July 2003. The summer recess, the close season, whatever you want to call it. An opportunity to reflect and contemplate. Time to draw breathe and consider what has passed before us over the last nine, ten or is it eleven sporting months? The new season is almost upon us again and expectations and hopes are beginning to build. But what can we learn from the season that was?
A cursory look at the final statistics reveals mostly familiar names, some back where they feel they rightly belong, such as Manchester United and Rangers, and others such as Wolves, who felt that they would never get back to where they once belonged. It is at times like these that you sit and wonder what is it that makes a champion?
Clearly if we knew it would be bottled and sold around the world. It is not, but there are certain fundamentals that are borne out time and again. Experience and desire come in equal quantities for Manchester United and the England rugby team, a heady cocktail indeed, but when mixed with that intangible sense of belief they can become all conquering.
An inner strength to succeed and more importantly, a belief that they could do it raised Manchester United to new levels in the English game. Contrast this with their failed European campaign, where one sensed that they never really had the belief to topple Real Madrid.
The English rugby team continue to demonstrate their individual and collective belief on a global scale, once again illuminated by the ice man Jonny Wilkinson and a bunch of forwards confident in their individual roles. They know what they are doing and they expect to win and they do. The same could be said for the all conquering Wasps team at the end of the domestic season. Forget that Gloucester won the battle for the league, there were no prizes for that. Wasps came into the grand finale on the back of a successful European campaign and had only lost one meaningful match all year. For them, experience and desire were very much to the fore – remember this was broadly the same group of players who had won trophies at Twickenham in 1999 and 2000. For Gloucester, the party was over long before the finale, two weeks spent kicking their heels waiting for the day and key players already signed up for more profitable futures elsewhere. Desire? – what desire?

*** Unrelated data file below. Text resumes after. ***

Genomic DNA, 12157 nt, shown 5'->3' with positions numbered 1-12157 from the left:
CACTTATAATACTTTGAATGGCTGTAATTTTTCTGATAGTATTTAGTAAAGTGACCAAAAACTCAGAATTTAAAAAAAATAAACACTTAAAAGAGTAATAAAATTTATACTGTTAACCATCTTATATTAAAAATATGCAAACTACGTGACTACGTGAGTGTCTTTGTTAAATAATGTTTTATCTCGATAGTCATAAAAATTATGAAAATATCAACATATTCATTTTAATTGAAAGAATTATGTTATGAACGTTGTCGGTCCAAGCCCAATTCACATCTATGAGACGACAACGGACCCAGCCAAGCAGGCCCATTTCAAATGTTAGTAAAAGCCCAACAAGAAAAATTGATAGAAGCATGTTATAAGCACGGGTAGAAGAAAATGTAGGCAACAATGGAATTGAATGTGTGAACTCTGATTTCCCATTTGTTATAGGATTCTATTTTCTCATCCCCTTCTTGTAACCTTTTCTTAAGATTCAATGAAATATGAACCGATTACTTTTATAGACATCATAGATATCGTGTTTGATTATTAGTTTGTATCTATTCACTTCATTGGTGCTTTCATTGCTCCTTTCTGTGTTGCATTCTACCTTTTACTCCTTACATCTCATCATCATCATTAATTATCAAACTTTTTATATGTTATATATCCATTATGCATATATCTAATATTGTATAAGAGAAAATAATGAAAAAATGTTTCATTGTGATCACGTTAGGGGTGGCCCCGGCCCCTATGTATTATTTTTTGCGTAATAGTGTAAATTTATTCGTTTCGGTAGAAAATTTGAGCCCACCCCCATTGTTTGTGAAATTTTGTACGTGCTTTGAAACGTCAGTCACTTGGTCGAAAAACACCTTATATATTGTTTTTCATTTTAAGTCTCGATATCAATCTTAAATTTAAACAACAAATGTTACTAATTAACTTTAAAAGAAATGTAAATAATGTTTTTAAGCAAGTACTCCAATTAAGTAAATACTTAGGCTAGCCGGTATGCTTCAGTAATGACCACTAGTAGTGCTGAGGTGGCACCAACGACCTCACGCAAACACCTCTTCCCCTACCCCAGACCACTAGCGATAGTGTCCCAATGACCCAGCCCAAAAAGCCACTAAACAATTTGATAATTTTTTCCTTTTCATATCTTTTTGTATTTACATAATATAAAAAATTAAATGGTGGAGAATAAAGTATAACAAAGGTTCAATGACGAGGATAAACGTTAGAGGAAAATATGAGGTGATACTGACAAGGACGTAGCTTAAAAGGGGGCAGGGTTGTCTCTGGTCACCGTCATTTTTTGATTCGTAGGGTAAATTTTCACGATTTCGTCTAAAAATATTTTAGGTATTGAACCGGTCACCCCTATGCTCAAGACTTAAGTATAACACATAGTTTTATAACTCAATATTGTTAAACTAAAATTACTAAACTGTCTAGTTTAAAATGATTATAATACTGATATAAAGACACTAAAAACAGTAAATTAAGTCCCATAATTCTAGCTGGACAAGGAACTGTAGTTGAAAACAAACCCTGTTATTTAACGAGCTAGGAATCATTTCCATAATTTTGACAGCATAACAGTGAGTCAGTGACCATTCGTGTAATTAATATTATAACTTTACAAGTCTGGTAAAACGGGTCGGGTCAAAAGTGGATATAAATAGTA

Wolves likewise achieved on the big stage against the season’s perennial ‘nearly men’, Sheffield United. Wolves had been there before and their experience, desire and hunger saw them through. It was a game too far for Sheffield, in much the same way as it had been for Gloucester.
There are certain champions in certain events where losing is unimaginable. Arsenal simply could not afford to lose to Southampton in the FA Cup Final. Arsenal’s triumph was more of a relief than a celebration. For Southampton, their achievement was making it to the final. One sensed that they didn’t really believe that they could win the final and ultimately it didn’t really matter that they didn’t. There was no pain in defeat. Their loss did not hurt as their expectations had already been surpassed.
Individual sports portray similar emotions and feelings. It could be argued that it is even more marked as it is only one mind and one body rather than the collective wills and souls of a whole team. Martin Verkerk’s defeat by Juan Carlos Ferrero in the French Open tennis final bore a marked resemblance to the Southampton scenario. Martin (who?) had made it through to a major final, as had the Argentinian David Nalbandian at last year’s Wimbledon – both tremendous achievements in their own right, but again you sensed that the ultimate prize, victory on the final day, eluded them because their belief deserted them, when playing against the very best. Their challenges ultimately subsided to a whimper.